All constructs used in this study were generated using standard molecular cloning techniques (Sambrook and Russell,2001). Generation of construct F0placZ was described previously, as construct #11 (Kimura et al., 1997). Construct F1placZ was generated by insertion of a 5′ 4.0 kb EcoRV-NspV genomic fragment, blunted by T4 DNA polymerase, into a SmaI site of construct F0placZ. Construct F2placZ was produced by insertion of a 5′ 2.5 kb EcoRV-BamHI genomic fragment, blunted by T4 DNA polymerase,into a SmaI site of construct F0placZ. Construct F3placZ was generated by cloning of a 5′ SacII-BamHI genomic fragment into the SacII and BglII sites of construct F0placZ. Construct F4placZwas generated by insertion of a 5′ 4.0 kb NotI-BamHI genomic fragment into NotI and BglII sites of construct F0placZ. Construct F5placZ was generated by insertion of a 5′ 11.0 kb BamHI-BamHI genomic fragment into a BglII site of construct F0placZ. Construct F6placZwas generated by insertion of a 5′ 1.5 kb NotI-BamHI genomic fragment into NotI and BglII sites of construct F0placZ. Construct F7placZ was produced by insertion of a 3′ 2.5 kb BstEII-BamHI genomic fragment blunted by T4 DNA polymerase into a SmaI site of construct F0placZ. Construct F8placZ was generated by insertion of a 3′ 8.0 kb XbaI-BamHI genomic fragment into XbaI and BglII sites of construct F0placZ. F9placZ was generated by insertion of a 3′ 5.0 kb XbaI-BamHI genomic fragment into the XbaI and BglII sites of construct F0placZ. Construct F10placZ was produced by insertion of a 3′ 9.0 kb BamHI-NotI genomic fragment into NotI and BglII sites of construct F0placZ. Construct F11placZ was generated by insertion of a 3′ 5.5 kb NotI-BamHI fragment into NotI and BamHI sites of construct F0placZ. Construct F12placZ was generated by insertion of a 3′ 6.3 kb BamHI-BamHI fragment into a BglII site of construct F0placZ. Construct F13placZ was produced by insertion of a 4.8 kb NotI-BamHI fragment into NotI and BamHI sites of construct F0placZ.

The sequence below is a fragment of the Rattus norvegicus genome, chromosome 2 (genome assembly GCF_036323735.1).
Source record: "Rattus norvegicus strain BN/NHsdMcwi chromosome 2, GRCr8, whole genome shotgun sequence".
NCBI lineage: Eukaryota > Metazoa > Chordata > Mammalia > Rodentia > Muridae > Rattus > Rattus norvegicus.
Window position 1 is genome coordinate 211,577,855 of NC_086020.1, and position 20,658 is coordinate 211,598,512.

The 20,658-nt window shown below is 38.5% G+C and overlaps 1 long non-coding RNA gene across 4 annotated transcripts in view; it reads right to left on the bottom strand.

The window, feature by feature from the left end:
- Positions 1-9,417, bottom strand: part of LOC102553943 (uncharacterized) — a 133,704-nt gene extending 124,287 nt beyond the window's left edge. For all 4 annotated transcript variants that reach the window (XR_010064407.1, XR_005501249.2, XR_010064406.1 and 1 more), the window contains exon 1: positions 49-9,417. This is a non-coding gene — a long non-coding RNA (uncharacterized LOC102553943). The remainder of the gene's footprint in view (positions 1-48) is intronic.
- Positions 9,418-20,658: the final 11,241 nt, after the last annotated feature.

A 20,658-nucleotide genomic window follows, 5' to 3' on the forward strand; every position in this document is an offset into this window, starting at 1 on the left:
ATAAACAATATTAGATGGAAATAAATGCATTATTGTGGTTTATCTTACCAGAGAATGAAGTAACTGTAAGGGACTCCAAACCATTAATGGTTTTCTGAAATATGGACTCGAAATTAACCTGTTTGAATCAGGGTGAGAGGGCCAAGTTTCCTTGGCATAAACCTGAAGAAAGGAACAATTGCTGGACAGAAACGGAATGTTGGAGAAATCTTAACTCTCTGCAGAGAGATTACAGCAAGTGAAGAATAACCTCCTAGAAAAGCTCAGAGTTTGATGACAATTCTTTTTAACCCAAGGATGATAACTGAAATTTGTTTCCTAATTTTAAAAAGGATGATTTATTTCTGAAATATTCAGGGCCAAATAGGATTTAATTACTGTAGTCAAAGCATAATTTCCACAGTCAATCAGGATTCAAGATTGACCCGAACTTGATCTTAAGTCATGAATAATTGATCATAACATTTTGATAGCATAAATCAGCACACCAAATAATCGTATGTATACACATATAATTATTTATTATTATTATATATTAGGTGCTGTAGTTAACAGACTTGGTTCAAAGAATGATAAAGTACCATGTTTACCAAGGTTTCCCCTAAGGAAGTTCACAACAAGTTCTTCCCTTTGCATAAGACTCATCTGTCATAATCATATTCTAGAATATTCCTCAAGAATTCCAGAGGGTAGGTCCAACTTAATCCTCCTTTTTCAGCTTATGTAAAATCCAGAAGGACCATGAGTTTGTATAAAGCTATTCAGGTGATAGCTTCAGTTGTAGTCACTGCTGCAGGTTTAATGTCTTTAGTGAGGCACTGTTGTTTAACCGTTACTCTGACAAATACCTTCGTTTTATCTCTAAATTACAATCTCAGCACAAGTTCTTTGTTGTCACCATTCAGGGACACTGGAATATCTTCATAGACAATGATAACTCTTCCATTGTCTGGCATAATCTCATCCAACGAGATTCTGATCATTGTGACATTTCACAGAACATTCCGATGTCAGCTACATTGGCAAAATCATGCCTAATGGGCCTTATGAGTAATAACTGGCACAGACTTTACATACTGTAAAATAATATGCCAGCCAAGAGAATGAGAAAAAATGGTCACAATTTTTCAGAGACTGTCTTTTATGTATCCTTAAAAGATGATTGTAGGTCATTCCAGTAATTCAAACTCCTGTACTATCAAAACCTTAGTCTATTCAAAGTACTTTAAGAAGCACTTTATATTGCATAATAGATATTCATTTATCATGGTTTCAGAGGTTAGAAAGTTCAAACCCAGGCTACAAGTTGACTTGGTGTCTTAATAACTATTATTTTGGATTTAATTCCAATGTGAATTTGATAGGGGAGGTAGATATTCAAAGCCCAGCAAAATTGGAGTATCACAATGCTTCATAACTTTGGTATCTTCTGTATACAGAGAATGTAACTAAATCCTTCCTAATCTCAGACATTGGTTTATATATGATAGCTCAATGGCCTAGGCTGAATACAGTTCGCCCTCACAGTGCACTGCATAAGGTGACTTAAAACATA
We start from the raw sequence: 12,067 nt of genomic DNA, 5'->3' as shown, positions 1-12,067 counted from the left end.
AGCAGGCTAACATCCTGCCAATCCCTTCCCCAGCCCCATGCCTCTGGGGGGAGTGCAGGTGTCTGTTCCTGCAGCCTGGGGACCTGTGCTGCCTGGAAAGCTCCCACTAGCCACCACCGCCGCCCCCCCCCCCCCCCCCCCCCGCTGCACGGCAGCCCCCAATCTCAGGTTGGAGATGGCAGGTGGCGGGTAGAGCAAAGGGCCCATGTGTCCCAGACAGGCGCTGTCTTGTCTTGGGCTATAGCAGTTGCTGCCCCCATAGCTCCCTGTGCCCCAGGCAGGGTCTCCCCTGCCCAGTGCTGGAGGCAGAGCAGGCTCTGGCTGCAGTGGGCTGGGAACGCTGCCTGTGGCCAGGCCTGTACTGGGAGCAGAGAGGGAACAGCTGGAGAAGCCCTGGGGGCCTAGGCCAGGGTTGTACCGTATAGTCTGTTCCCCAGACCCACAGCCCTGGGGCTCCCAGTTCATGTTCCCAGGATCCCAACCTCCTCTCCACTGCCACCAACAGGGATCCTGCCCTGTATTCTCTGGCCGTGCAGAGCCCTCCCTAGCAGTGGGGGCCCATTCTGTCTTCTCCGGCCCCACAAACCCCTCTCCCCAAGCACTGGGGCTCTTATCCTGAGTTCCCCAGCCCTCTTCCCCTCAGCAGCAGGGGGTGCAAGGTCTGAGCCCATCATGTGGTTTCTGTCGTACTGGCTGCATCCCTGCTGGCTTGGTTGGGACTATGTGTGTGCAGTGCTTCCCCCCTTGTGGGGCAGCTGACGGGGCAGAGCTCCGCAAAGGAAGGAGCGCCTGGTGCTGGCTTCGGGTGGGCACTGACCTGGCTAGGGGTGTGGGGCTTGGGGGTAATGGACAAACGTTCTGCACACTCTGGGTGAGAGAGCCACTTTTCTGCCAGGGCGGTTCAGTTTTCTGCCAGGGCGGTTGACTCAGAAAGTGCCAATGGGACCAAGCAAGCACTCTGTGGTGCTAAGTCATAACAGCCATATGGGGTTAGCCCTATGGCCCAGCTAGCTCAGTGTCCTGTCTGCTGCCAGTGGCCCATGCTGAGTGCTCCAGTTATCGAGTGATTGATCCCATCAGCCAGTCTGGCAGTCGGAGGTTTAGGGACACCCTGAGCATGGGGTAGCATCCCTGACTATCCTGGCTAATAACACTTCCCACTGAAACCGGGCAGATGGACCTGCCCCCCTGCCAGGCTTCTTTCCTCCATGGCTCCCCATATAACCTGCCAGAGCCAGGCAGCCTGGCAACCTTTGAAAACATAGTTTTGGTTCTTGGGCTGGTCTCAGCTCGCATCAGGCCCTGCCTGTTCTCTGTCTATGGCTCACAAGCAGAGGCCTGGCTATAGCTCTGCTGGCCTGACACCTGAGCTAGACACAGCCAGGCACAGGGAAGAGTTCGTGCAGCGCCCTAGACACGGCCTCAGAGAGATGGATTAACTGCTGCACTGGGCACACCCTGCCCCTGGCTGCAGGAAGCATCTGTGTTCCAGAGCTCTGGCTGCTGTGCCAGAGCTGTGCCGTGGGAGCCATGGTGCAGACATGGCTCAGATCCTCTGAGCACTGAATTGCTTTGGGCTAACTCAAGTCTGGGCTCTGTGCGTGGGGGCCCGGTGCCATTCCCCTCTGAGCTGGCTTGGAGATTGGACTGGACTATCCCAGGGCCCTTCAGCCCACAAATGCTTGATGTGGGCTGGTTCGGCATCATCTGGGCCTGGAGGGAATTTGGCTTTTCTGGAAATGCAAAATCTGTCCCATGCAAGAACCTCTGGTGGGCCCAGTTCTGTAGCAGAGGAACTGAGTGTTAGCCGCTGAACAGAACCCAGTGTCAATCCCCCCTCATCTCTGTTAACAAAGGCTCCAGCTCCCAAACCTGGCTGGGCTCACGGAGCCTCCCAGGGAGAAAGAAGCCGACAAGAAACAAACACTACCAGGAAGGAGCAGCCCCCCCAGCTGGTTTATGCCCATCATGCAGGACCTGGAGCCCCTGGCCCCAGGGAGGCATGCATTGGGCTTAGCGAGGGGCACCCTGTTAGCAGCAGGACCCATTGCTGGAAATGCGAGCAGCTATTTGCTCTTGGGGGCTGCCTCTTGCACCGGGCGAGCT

In order to construct the F3hsplacZ vector, a 2.4 kb SmaI-EcoRV fragment of hsp-lacZ(Kothary et al., 1989) was first inserted into SmaI and EcoRV sites of construct pBSlacZIII (Kimura et al.,1997), yielding the pBShsplacZ vector. Construct F3hsplacZ was then generated by cloning of a 5′ SacII-BamHI genomic fragment into the SacII and BglII sites of construct pBShsplacZ. In order to construct F3pGFP and F8pGFP transgenes, the sequence of the translational start site of the lacZ gene in F3placZ and F8placZ was converted into a NcoI linker sequence by PCR-based mutagenesis, yielding F3placZ(Nco) and F8placZ(Nco), respectively. Subsequently, a 740 bp NcoI-EcoRI fragment of the plasmid pEGFP (Clontech)was inserted between the NcoI and EcoRI sites of the F3placZ(Nco) and F8placZ(Nco) vectors, respectively. Construct E6/7dplacZ was produced by insertion of three genomic fragments, the 660 bp NotI-ClaI (blunted), the 960 bp BsgI (blunted)-SphI (blunted) and the 916 bp SapI(blunted)-BamHI, into NotI and BamHI sites of construct F0placZ.
Production and genotyping of transgenic mice
β-Gal staining and histological analysis of embryos
β-Gal staining was conducted as described previously(Kimura et al., 1997). For whole-mount views of 10.5 dpc to 13.5 dpc embryos, specimens were washed with PBS and dehydrated in graded ethanol. Specimens were then cleared in 1:2 benzyl alcohol/benzoate as described (Eng et al., 2001). For histological analysis, embryos were embedded in paraplast. Serial sections (10 μm) were produced and stained with Eosin.
GFP reporter analysis using zebrafish embryos
Zebrafish embryos were obtained by natural mating(Westerfield, 1995) and were staged accordingly (Kimmel et al.,1995). F3pGFP and F8pGFP constructs were linealized by digestion with SacII and SalI, respectively. Digested DNA was resuspended in water and injected into the blastomere of early one-cell stage embryos as described(Kobayashi et al., 2001). Embryos were fixed in PBS containing 4% paraformaldehyde, and examined under GFP-plus filters on a MZFLIII microscope (Leica) equipped with a C5810 chilled CCD camera (Hamamatsu Photonics).
Isolation and characterization of the Fugu Otx2 gene (Fotx2)